Third Sunday of Lent: The Woman of Samaria

Third Sunday of Lent: The Woman of Samaria

Our Gospel reading today is from chapter 4 of John’s Gospel: Jesus’ encounter with the Woman of Samaria, also known as the Woman at the Well. Now St. John goes out of his way to remind us that the fact that Jesus should have such a conversation with a Samaritan woman is in itself surprising, as St. John himself says, ‘Jews had no dealings with Samaritans’ (John 4:9). This historical enmity between Jews and Samaritans had deep roots that reached far back into Israel’s history to the moment when the twelve tribes, briefly united under Saul, David, and Solomon, once again divided as Rehoboam, son of Solomon, took the throne. We read in chapter 12 of the first book of Kings that the ten northern tribes had sought assurances after Solomon’s death that his son would reduce the heavy load of hard labour inflicted on the people through Solomon’s various building projects. Rehoboam refused, and so the ten northern tribes rebelled against the house of David and instead made Jeroboam their King, leaving only the tribes of Judah and Benjamin loyal to David’s line. 
Yet this new northern Kingdom of Israel faced a problem: the temple in Jerusalem still dominated the religious life of the northern tribes, yet Jerusalem was the capital city of the house of David and the Kingdom of Judah. Jeroboam, the new King of the northern tribes, feared that if he allowed his people to continue to worship in the south then slowly his authority would be undermined, so he fashioned two golden calves and set them up at Dan and Bethel in the north, declaring to the people: 
‘You have gone up to Jerusalem long enough. Behold your gods, O Israel, who brought you up out of the land of Egypt’ (1 Kings 12: 28). 
This sin is referred to again and again in the Old Testament as the sin or way of Jeroboam: it is the sin of idolatry, of worshiping what is not God, and throughout the Old Testament idolatry is presented as a kind of adultery. The northern Kingdom is an adulterous nation that has turned away from the Law and instead worshiped the work of its own hands. 
Now the Samaritans are the descendants of these ten northern tribes of Israel that rebelled against the House of David. The name ‘Samaritan’ refers to the capital city of this northern Kingdom, Samaria, built by King Omri in the early ninth century before Christ. Samaria was eventually destroyed by the Assyrians around the year 722 BC, and its inhabitants were deported. The Assyrians replaced these deported Israelites with similarly displaced peoples from all over their empire. Now the Jews of the southern Kingdom would later allege that those members of the ten northern tribes that were not deported when Samaria fell collaborated with their conquerors, and rather than maintaining their racial purity, intermarried with the various peoples and nations that the Assyrians resettled among them. As a consequence, hardliners among the Judeans of the south believed that the people of the northern Kingdom had forfeited the right to be called ‘Israelite’. Instead they referred to them as ‘Samaritans’ after the principal city that Omri had built. For the hardliners among the Jews, then, Samaritan history began with political and religious infidelity, and culminated in dubious sexual morals.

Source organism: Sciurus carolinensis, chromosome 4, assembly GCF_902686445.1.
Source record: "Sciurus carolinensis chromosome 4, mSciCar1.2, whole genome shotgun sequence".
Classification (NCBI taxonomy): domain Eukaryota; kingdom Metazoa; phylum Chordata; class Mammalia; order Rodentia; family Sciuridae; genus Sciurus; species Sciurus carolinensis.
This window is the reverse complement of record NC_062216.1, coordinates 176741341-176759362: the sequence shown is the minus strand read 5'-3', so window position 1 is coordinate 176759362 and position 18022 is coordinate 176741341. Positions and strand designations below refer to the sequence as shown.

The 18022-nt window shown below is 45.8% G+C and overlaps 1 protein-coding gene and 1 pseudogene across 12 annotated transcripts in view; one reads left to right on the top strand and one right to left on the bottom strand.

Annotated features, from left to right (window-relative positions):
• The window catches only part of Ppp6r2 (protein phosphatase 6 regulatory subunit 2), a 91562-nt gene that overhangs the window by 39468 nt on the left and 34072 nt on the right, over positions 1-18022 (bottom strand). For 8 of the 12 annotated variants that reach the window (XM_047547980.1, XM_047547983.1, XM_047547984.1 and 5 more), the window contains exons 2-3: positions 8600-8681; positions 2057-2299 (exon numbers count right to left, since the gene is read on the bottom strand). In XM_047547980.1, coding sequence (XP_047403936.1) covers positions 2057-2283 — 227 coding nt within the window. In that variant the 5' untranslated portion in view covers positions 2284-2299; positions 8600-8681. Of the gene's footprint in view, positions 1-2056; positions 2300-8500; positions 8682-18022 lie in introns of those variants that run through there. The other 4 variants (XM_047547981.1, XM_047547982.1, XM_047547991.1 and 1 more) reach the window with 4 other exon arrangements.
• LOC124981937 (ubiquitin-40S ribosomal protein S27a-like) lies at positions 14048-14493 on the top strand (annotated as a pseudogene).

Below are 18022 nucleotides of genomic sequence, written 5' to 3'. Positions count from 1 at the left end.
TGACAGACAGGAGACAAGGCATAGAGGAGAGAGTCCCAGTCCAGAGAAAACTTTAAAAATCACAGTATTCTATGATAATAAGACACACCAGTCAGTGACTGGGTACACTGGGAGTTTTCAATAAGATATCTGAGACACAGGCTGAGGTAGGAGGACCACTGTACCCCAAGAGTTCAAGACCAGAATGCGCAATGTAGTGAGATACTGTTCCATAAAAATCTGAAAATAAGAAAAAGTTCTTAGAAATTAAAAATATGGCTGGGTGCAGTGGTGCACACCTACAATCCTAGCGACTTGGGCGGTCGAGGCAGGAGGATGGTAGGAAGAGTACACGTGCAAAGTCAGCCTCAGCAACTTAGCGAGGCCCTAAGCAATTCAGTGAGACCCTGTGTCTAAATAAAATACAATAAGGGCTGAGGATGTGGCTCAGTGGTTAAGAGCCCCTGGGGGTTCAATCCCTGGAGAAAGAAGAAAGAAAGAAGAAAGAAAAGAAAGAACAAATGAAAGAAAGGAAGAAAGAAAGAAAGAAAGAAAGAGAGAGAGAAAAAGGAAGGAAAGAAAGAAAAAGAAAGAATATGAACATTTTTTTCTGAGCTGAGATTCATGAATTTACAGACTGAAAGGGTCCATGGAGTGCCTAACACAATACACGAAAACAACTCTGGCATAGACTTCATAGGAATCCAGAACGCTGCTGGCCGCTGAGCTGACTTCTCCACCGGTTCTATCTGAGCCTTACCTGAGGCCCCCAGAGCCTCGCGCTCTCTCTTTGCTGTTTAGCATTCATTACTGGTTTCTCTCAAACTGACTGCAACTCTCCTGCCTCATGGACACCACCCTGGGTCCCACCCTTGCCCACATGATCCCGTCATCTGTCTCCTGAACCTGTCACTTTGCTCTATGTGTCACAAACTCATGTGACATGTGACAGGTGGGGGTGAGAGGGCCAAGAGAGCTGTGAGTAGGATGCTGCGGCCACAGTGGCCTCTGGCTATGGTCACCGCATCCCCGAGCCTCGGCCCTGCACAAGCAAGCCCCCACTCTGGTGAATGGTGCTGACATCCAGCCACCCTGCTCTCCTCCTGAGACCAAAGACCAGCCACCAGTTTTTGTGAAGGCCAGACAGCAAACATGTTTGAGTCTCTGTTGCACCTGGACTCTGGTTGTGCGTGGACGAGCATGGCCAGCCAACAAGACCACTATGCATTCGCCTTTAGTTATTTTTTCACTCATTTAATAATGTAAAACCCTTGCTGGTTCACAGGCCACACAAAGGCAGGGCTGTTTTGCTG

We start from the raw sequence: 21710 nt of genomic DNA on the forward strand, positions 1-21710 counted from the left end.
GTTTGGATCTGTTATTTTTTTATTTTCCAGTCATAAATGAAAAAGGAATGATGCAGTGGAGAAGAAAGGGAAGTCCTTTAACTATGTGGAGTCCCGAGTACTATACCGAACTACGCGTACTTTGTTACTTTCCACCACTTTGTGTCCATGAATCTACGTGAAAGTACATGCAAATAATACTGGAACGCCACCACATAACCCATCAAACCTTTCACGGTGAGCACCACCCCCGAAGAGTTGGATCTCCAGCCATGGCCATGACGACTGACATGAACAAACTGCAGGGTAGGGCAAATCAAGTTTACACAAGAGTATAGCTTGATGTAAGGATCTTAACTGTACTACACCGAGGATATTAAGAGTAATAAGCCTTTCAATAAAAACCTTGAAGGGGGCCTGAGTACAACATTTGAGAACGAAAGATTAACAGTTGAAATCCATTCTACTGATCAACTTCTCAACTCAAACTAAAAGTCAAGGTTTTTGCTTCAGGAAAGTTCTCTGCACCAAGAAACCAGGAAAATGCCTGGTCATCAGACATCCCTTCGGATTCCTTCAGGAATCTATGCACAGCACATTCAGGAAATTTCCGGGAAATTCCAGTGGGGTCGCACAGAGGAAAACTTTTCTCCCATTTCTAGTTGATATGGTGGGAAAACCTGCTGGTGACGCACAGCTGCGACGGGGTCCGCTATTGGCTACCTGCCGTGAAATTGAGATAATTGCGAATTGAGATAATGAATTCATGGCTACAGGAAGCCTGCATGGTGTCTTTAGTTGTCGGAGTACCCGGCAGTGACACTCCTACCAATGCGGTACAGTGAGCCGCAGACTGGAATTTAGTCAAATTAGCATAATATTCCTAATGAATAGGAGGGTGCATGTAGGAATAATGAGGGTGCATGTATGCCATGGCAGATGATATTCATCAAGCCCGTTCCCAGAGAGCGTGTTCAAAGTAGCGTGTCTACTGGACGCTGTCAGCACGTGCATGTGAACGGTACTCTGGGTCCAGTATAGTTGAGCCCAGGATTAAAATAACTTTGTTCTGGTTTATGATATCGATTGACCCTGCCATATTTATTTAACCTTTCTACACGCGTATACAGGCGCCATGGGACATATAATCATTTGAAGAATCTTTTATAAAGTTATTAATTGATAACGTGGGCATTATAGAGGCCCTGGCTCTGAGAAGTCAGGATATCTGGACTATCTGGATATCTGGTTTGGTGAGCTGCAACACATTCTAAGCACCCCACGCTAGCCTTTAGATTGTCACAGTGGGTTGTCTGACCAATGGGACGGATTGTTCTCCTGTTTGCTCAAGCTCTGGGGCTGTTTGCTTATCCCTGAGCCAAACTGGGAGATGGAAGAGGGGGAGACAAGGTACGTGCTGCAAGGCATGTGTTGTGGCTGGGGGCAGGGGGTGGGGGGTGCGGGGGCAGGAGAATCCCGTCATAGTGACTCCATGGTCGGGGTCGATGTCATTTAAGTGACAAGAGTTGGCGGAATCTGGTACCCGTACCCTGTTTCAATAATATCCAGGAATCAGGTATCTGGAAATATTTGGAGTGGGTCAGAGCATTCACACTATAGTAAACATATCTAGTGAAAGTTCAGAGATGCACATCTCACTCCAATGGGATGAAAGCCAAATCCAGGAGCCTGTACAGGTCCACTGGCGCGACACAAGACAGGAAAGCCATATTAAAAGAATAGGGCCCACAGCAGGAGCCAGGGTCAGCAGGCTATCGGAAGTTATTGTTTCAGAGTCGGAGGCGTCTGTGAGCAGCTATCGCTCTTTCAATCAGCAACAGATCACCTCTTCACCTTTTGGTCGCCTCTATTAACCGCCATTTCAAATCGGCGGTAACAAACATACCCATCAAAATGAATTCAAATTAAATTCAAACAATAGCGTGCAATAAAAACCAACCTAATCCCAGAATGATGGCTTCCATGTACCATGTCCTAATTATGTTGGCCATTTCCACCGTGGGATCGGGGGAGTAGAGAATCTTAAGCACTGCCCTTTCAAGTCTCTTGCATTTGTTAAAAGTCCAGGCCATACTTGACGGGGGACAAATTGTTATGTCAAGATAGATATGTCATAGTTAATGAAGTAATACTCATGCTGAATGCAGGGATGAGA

There is a sense in our Gospel reading, then, that the personal history of the Woman of Samaria mirrors the history of her people. In the course of her conversation with Jesus, we discover that this Samaritan woman has had five husbands, yet the man she lives with now is not her husband. The Church fathers saw in this number five a reference to the five books of the Pentateuch, the books of the Law: as the Samaritan woman had left five husbands and now lived in adultery, the Samaritan people had been married to the Law of God, the five books of the Torah, but now they lived in idolatry. This division between the faithful Jews and the idolatrous Samaritans was manifested in racial segregation, especially when it came to worship and liturgy. The woman tells Jesus: ‘Our fathers worshiped on this mountain, yet you say that in Jerusalem is the place where men ought to worship (John 4: 20).

Yet Jesus replies that he will overcome these ancient divisions. He tells the woman: ‘The hour is coming when neither on this mountain nor in Jerusalem will you worship the Father. You worship what you do not know; we worship what we know, for salvation is from the Jews. But the hour is coming, and now is, when the true worshipers will worship the Father in spirit and truth, for such the Father seeks to worship him’ (John 4: 21-23). 

The reconciliation wrought by Jesus will re-found Israel: Samaritans, Jews, even Gentiles will be united in the blood of the New Covenant, and in the waters of Baptism that flowed from Jesus’s side on the cross, the living water that wells up to eternal life (John 4:14; John 19: 34). We can think of this passage, then, as Jesus calling back God’s wayward bride, Jesus calling back God’s lost sheep in Samaria.

Some of the great figures in Israel’s history found their wives at wells, usually at a time when sheep, or cattle, or camels are being watered. The servant of Abraham, for example, met Rebekah whom he takes home to be the wife of Isaac at the well outside the city of Nahor (Genesis 24). Jacob meets his wife Rachel by at a well in the ‘land of the people of the East’ (Genesis 29). Moses too met his wife Zipporah at a well in Midian (Exodus 2: 14-22). Now Jesus himself is meeting a Woman at a well, but this time the union in question is the marriage between God and Humanity that Jesus himself brings about.

Nicholas Crowe OP

Fr Nicholas Crowe is currently studying for an STL in moral theology at the University of Fribourg, Switzerland.